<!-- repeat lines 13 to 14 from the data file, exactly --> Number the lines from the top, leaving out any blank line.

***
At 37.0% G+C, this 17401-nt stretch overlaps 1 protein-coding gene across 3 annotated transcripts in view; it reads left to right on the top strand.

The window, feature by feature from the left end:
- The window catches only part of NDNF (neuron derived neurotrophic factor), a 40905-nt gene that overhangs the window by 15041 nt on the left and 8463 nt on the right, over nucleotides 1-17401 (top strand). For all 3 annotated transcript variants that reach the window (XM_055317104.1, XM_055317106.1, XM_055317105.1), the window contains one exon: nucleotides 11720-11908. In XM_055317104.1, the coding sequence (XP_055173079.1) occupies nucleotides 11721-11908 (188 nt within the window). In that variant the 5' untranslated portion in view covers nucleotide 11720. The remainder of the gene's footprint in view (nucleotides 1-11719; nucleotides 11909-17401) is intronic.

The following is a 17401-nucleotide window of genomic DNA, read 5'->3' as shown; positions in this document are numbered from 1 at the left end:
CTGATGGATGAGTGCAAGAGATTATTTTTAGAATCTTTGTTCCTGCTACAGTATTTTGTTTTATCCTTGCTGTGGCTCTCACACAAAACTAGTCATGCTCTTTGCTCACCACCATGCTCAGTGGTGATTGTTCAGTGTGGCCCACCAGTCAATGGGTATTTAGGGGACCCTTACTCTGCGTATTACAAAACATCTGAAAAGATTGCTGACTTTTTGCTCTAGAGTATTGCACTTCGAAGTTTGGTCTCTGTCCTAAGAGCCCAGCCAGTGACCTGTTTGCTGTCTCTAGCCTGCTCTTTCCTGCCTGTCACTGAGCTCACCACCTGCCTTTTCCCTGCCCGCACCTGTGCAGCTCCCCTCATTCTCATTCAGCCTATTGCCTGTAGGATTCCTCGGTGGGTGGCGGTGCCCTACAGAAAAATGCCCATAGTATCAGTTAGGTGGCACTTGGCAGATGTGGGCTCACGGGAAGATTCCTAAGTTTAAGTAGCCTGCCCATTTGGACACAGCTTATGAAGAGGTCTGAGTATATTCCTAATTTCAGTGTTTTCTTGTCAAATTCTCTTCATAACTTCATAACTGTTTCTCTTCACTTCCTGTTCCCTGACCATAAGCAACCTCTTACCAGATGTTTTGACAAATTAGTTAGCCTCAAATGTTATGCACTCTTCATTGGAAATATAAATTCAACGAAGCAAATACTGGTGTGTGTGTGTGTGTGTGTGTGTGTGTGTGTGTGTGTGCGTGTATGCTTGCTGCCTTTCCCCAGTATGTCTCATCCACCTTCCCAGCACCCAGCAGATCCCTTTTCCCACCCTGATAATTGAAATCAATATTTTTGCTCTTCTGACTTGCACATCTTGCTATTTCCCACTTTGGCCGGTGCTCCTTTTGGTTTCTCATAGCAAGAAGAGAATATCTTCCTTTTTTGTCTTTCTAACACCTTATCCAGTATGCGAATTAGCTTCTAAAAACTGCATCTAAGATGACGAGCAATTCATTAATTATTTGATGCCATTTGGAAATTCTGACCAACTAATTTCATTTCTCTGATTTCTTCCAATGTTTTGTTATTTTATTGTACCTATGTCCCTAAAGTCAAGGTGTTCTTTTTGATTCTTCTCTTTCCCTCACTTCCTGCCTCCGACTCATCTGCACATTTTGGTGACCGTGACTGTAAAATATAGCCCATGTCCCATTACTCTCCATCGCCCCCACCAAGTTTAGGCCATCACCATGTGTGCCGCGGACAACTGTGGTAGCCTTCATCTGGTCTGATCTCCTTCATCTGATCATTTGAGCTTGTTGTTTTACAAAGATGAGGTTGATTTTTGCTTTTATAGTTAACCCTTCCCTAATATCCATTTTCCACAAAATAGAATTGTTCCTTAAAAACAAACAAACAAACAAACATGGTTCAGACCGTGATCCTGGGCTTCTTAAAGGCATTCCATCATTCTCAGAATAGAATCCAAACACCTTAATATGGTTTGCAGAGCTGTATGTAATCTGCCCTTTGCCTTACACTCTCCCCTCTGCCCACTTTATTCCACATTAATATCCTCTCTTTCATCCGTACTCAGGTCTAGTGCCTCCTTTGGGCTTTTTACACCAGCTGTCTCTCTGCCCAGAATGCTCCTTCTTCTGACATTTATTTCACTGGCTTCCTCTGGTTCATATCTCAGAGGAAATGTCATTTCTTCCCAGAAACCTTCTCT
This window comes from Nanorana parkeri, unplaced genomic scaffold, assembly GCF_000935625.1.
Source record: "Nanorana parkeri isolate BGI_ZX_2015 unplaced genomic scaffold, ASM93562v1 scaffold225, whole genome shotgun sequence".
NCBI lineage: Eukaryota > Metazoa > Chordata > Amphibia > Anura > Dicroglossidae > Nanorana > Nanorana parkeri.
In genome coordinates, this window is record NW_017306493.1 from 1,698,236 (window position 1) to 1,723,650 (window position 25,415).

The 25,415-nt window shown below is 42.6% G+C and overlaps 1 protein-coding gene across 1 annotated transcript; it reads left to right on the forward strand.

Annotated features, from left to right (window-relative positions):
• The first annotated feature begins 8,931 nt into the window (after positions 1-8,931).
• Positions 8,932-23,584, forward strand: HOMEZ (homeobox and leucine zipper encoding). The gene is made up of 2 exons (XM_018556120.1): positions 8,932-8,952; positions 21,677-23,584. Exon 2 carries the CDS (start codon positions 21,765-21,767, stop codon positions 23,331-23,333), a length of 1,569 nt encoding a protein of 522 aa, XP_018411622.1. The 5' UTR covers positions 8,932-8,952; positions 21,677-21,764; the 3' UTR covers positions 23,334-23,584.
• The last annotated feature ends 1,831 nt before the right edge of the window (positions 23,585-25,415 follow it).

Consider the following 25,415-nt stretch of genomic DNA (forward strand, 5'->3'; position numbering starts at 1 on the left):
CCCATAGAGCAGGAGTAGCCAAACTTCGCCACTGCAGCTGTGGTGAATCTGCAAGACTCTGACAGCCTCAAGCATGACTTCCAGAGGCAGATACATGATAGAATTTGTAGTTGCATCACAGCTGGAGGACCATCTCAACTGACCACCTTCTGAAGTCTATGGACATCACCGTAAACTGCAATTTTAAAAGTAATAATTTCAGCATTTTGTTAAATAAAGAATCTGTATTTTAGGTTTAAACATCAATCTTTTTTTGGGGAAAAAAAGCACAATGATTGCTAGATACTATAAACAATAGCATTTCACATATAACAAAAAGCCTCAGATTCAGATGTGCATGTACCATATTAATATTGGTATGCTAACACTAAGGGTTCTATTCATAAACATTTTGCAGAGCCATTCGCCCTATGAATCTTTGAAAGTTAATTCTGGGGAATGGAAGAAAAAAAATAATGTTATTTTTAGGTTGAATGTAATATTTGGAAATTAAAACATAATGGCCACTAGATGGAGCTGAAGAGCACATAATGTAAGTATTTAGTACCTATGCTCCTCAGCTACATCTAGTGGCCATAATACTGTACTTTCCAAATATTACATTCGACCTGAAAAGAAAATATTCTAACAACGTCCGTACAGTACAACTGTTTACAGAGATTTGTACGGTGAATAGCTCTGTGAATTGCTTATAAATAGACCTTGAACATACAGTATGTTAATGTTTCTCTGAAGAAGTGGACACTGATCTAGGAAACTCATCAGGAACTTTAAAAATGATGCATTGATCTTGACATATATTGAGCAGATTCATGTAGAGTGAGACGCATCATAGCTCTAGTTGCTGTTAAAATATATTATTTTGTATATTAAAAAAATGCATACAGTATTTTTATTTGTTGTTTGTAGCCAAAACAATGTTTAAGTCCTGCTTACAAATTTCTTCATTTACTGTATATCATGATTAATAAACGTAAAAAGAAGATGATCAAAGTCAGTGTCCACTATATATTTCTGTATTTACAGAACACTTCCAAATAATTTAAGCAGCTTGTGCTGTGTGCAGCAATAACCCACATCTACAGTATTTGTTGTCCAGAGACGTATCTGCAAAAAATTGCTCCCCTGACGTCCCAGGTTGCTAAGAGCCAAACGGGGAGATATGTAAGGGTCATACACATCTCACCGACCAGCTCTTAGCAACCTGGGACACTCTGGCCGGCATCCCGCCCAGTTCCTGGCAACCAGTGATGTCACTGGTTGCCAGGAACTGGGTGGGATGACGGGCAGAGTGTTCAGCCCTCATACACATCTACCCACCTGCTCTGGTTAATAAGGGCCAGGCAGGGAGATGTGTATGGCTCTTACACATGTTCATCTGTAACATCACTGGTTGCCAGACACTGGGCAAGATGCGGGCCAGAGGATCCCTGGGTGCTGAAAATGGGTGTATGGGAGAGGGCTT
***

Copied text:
• Positions 8,932-23,584, forward strand: HOMEZ (homeobox and leucine zipper encoding). The gene is made up of 2 exons (XM_018556120.1): positions 8,932-8,952; positions 21,677-23,584. Exon 2 carries the CDS (start codon positions 21,765-21,767, stop codon positions 23,331-23,333), a length of 1,569 nt encoding a protein of 522 aa, XP_018411622.1. The 5' UTR covers positions 8,932-8,952; positions 21,677-21,764; the 3' UTR covers positions 23,334-23,584.
• The last annotated feature ends 1,831 nt before the right edge of the window (positions 23,585-25,415 follow it).